This topic contains 1 reply, has 2 voices, and was last updated by wxildcat 1 month, 2 weeks ago.
- January 21, 2021 at 11:44 am #354154
We have a task of scaning the entire internet (IPv4) and finding hosts with specific port(s). Now, we’re wondering what’s your experience with scanning? How providers, government agencies and other institutions react when your packets start flooding their networks? What are potential consequences (personal or to our server)? Which providers tolerate scanning from their networks (AWS, OVH,..)? We did some country based scans before, but nothing on this scale. P.S. it would be great if someone has an up-to-date “Do Not Scan” CIDR list to share 🙂
- January 21, 2021 at 11:44 am #354155
- January 21, 2021 at 11:44 am #354156
- January 21, 2021 at 11:44 am #354157
Very grey area, if you don’t have permission from the owner of the infrastructure step back and walk away. It’s not worth landing yourself in hot water or worse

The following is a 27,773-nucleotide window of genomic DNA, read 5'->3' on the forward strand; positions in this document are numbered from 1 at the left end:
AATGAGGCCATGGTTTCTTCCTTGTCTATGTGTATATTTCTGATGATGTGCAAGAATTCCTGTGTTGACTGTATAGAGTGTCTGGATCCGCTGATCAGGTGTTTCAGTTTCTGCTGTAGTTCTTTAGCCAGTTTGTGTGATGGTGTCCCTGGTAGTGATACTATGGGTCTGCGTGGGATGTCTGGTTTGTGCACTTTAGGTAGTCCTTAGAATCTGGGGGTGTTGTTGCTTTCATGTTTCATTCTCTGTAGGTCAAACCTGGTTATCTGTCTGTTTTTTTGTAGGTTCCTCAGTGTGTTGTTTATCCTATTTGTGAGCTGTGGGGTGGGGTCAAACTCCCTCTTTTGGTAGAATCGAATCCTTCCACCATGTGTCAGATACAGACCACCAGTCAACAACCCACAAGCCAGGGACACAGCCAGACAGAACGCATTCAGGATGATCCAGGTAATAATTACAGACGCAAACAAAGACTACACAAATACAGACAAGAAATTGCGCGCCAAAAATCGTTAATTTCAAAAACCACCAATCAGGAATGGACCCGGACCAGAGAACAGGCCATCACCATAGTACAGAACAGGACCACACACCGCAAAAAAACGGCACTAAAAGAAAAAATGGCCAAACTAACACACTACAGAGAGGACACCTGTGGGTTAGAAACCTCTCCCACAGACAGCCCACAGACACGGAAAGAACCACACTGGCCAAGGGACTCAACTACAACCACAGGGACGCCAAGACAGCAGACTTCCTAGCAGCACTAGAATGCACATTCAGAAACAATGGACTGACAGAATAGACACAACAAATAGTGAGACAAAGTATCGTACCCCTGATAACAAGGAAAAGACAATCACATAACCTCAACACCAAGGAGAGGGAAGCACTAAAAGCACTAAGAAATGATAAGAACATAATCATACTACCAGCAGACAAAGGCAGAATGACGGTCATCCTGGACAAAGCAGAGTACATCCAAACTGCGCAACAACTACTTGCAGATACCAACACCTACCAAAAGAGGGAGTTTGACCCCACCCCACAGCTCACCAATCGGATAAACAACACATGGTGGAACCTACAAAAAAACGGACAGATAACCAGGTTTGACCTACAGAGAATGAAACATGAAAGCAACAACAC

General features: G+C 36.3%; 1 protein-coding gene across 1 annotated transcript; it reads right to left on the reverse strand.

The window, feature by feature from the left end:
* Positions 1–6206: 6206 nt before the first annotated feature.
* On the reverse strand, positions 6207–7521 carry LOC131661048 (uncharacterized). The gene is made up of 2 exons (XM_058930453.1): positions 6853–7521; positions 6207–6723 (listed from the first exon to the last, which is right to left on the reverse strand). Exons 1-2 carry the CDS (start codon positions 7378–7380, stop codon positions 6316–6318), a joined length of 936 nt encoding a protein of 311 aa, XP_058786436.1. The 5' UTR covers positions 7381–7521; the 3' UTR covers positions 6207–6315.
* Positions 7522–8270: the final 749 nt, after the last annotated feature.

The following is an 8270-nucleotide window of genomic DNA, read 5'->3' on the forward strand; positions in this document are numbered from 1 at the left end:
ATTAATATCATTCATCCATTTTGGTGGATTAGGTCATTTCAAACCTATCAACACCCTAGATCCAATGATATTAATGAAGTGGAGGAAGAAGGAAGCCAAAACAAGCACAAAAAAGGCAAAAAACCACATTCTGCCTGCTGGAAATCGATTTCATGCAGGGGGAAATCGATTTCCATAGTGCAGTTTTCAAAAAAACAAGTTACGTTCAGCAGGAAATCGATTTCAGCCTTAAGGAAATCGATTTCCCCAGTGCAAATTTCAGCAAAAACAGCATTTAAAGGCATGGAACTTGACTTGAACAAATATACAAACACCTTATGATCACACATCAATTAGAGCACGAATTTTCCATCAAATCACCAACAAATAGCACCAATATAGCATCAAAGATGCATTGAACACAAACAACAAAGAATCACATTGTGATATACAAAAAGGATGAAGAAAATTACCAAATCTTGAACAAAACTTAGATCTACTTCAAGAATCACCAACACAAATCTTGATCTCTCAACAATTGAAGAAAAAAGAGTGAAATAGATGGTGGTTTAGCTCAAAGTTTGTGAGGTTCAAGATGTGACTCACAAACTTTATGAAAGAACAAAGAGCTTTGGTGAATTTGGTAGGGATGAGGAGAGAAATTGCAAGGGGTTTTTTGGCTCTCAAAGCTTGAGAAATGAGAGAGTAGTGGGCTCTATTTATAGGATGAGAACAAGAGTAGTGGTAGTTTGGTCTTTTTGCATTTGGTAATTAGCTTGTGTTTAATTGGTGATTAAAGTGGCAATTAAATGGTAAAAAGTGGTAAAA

For me to even think about scanning a client’s network, I need a contract signed by both parties for permission, scanning can only take place from a specific public IP range and sometimes only at specific times. I’m in the UK so laws may differ elsewhere
Edit: If you do go ahead stay the hell away from government and law enforcement
- January 21, 2021 at 11:44 am #354158
Try dorks if it counts
- January 21, 2021 at 11:44 am #354159
Not sure how helpful this is, but in legal terms port scanning tends to be referred to as “enumeration,” perhaps that gives you another keyword to use when searching EULAs, government policies and laws in your jurisdiction.
- January 21, 2021 at 11:44 am #354160
https://nmap.org/book/legal-issues.html has some info
- January 21, 2021 at 11:44 am #354161
Wouldnt recommend at all.
port scanning is illegal in some states.
- January 21, 2021 at 11:44 am #354162
I have a task, it is counting to 4,000,000,000,000. What number should I start with 0 or 1.
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